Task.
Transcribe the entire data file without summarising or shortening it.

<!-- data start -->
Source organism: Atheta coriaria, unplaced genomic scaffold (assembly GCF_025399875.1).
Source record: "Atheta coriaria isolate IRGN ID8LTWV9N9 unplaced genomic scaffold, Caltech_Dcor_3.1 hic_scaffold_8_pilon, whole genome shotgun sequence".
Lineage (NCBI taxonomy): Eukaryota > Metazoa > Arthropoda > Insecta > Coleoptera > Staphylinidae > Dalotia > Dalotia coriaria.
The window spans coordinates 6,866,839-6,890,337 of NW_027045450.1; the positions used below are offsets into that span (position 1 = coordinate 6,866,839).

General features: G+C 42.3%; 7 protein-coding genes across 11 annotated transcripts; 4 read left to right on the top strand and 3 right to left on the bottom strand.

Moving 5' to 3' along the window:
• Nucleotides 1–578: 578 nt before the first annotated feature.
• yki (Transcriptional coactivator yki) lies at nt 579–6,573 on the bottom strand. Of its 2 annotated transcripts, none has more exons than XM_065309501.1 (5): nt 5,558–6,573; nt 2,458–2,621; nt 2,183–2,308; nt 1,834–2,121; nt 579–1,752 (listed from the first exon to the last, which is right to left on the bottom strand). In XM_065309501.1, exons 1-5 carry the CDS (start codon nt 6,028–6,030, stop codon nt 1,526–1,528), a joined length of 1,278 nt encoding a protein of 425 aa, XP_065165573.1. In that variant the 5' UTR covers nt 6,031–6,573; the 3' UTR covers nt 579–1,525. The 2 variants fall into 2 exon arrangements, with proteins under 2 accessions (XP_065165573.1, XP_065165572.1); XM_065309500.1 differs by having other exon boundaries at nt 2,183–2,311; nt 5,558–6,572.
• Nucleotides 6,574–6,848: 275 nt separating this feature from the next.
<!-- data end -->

Source organism: Atheta coriaria, unplaced genomic scaffold (assembly GCF_025399875.1).
Source record: "Atheta coriaria isolate IRGN ID8LTWV9N9 unplaced genomic scaffold, Caltech_Dcor_3.1 hic_scaffold_8_pilon, whole genome shotgun sequence".
Lineage (NCBI taxonomy): Eukaryota > Metazoa > Arthropoda > Insecta > Coleoptera > Staphylinidae > Dalotia > Dalotia coriaria.
The window spans coordinates 6,866,839-6,890,337 of NW_027045450.1; the positions used below are offsets into that span (position 1 = coordinate 6,866,839).

General features: G+C 42.3%; 7 protein-coding genes across 11 annotated transcripts; 4 read left to right on the top strand and 3 right to left on the bottom strand.

Moving 5' to 3' along the window:
• Nucleotides 1–578: 578 nt before the first annotated feature.
• yki (Transcriptional coactivator yki) lies at nt 579–6,573 on the bottom strand. Of its 2 annotated transcripts, none has more exons than XM_065309501.1 (5): nt 5,558–6,573; nt 2,458–2,621; nt 2,183–2,308; nt 1,834–2,121; nt 579–1,752 (listed from the first exon to the last, which is right to left on the bottom strand). In XM_065309501.1, exons 1-5 carry the CDS (start codon nt 6,028–6,030, stop codon nt 1,526–1,528), a joined length of 1,278 nt encoding a protein of 425 aa, XP_065165573.1. In that variant the 5' UTR covers nt 6,031–6,573; the 3' UTR covers nt 579–1,525. The 2 variants fall into 2 exon arrangements, with proteins under 2 accessions (XP_065165573.1, XP_065165572.1); XM_065309500.1 differs by having other exon boundaries at nt 2,183–2,311; nt 5,558–6,572.
• Nucleotides 6,574–6,848: 275 nt separating this feature from the next.